Florence’s largest green space: the Parco delle Cascine, Part 1

Today I am giving you the history of this, the largest green space within the city of Florence. Tomorrow I will show you my recent pictures. I’m spending a lot of time in this park during Covid lockdowns.

The Parco delle Cascine (Cascine Park) is a monumental and historical park in the city of Florence. The park covers an area of 160 hectares (395 acres). It has the shape of a long and narrow stripe, on the north bank of the Arno river. It extends from the centre of Florence until the point where the Mugnone Torrente flows into the Arno.

The building of the Park began in 1563, under the rule of Cosimo I de’ Medici, as a farming and hunting estate of the Medici family, ruling the city of Florence since 1434. The very name of the Park derives from the ancient Italian word “cascio,” meaning bovine livestock, mainly intended for the production of butter and cheese. Rare and exotic plants were chosen for the park, for scientific as well as aesthetic reasons.

In the 18th century, when the Grand Duchy transferred to the Habsburg-Lorraines, the park gradually acquired a recreative function in the urban system, from which the current public park descends. However, until the beginning of the 19th century, the park remained usually closed to the public, with the exception of some particular events.

The Grand Duke Pietro Leopoldo commissioned from the architect Giuseppe Manetti, the design construction of a model farming estate, centered around the Palazzina Reale delle Cascine (small casino-palace now housing the Agronomy faculty of the University of Florence) in 1786. Other structures added were the Abbeveratoio del Quercione fountain, the pyramid-shaped ice-house, the amphitheatre and two neoclassical Pavoniere (originally ornamental peacock cages). Along a symbolic path a series of furnishings and architectural structures was positioned, among which is the royal Palazzina, the Quercione drinking trough, the Found of Boccacce, the pyramid which was used as an ice-house (nowadays it is used to store the gardeners’ tools) and two ‘pavoniere’, originally called ‘faganiere’, a type of Neoclassical temple made up of two bird cages, for peacocks.

Among the fountains was the Narcisus Fountain, from which the English poet Percy Bysshe Shelley is said to have drawn inspiration writing the Ode to the West Wind, in 1820. Giuseppe Manetti was also responsible for organizing celebrations and receptions in the park, such as the ceremony to celebrate the arrival of Ferdinand III of Tuscany, in July 1791.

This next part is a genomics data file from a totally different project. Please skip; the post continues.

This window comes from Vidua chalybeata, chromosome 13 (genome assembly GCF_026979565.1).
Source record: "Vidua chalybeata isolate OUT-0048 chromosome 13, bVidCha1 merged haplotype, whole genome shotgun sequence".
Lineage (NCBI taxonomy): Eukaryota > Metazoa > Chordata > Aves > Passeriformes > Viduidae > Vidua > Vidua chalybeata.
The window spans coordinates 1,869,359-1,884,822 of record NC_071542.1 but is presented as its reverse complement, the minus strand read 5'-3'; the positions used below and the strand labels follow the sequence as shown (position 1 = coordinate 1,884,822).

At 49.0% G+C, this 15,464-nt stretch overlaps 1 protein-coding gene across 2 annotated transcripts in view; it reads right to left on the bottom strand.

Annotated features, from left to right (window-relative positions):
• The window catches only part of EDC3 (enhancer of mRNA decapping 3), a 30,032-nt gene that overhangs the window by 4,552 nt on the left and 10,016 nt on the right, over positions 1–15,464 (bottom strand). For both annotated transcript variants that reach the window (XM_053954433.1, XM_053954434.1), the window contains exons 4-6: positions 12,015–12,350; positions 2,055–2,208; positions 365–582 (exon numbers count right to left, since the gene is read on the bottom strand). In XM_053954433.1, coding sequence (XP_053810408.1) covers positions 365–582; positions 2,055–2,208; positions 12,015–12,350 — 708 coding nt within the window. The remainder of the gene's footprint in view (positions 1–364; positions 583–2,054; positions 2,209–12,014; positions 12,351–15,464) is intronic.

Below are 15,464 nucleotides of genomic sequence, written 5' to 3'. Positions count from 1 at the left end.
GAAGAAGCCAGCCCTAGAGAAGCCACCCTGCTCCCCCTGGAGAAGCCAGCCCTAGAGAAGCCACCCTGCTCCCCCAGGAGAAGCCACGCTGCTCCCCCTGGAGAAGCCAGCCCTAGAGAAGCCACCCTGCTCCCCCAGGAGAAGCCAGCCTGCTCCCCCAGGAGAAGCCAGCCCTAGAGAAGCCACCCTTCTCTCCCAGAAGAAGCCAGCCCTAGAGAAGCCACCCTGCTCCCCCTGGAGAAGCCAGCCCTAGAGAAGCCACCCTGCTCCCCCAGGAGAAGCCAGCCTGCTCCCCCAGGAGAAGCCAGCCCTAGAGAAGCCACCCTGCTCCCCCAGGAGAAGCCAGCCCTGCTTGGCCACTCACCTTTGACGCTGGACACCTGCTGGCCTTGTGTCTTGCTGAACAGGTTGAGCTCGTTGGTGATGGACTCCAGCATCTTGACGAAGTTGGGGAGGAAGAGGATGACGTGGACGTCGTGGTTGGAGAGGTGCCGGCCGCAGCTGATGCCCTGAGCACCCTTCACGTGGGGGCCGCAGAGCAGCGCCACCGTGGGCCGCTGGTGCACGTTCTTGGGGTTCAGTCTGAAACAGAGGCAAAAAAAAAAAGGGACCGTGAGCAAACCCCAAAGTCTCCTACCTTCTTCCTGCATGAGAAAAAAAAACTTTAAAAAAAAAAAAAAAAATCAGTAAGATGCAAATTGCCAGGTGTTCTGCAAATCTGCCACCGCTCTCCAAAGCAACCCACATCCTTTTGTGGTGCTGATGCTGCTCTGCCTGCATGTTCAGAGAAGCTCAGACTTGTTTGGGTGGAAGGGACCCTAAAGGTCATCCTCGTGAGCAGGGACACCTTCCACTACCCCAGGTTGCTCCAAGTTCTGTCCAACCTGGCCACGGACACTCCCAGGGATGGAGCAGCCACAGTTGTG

In 1809-1811, the new Grand Duchess, Elisa Bonaparte, converted the farm into a public park. The park was acquired by the Municipality of Florence in 1869; architect Felice Francolini was hired to renovate the park. Sport clubs regularly competed in the Quercione meadow, including the Florence Football Club, Itala Foot Ball Club, Juventus Foot-Ball Club, Firenze FBC, Club Sportivo Firenze and PGF Libertas. However, in 1917 the municipality forbade any sport club to play football in the park.

The last relevant monument built in the Cascine Park was the Monumento all’Indiano, a monument by the English sculptor Fuller, in honor of the young Indian (Maratha) prince, His Highness Rajaram II, Maharaja of Kolhapur, who suddenly died while visiting Florence in 1865. In the latter 19th century, architect Giuseppe Poggi had the idea of the large square of access to the park now known as Piazzale Vittorio Veneto.

The amphitheatre was named in March 2015 after a well-known son of Florence, Ernesto de Pascale, music journalist and blues-rock musician who died 2011.

The beautiful green grounds of the Cascine include a number of meadows, sometimes edged by wooded areas, with the names of Tinaia, del Quercione, delle Cornacchie. Other smaller meadows are situated within gardens or squares. Wooded areas cover more than 35 hectares and there are about 19,000 trees in the park.

Centuries-old English oaks, elms, maples and ashes are slowly being replaced by spontaneous vegetation, represented by acacias, trees of heaven, elders, ivy, pines and nettle trees. A botanic arboretum is situated in the garden of the Scuola di Guerra Aerea (School of Air War).

The strength and luxuriance of plants show the rich soil and the presence of a ample good water reserve, right next to the Arno river bed. Long hedges, selected to resist to dryness and to shady positions, are present everywhere in the park (their overall length is about 30 km).

The central part of the park is characterised by a monumental complex, situated in Piazzale delle Cascine, dominated by the Palazzina Reale, and its bordering areas, including Piazzale Kennedy with its circular fountain.

In the Piazza Vittorio Veneto, stands the Vittorio Emanuele II bronze equestrian statue which was formerly situated in the center of Florence in the Piazza della Repubblica. The statue was moved in this position in 1932. The square, along with the bordering Giardino della Catena, is decorated with impressive trees (pines, plane trees, Ginkgo Biloba, oaks, horse cheastnuts and cedars). This variety of species gives the park a lot of autumn color, typical of Italian style gardens.

The park hosts a number of civil and sport infrastructures, such as tennis and football fields, a velodrome, shooting and archery fields, two hippodromes, a public swimming pool, the School of Air War, a visiting centre, police offices, the Faculty of Agronomy and a public school.

Since 2010 the Line T1 of the tramway of Florence has a stop in the park, in Viale degli Olmi, which improves accessibility in the area for visitors arriving from the city center or from Scandicci.

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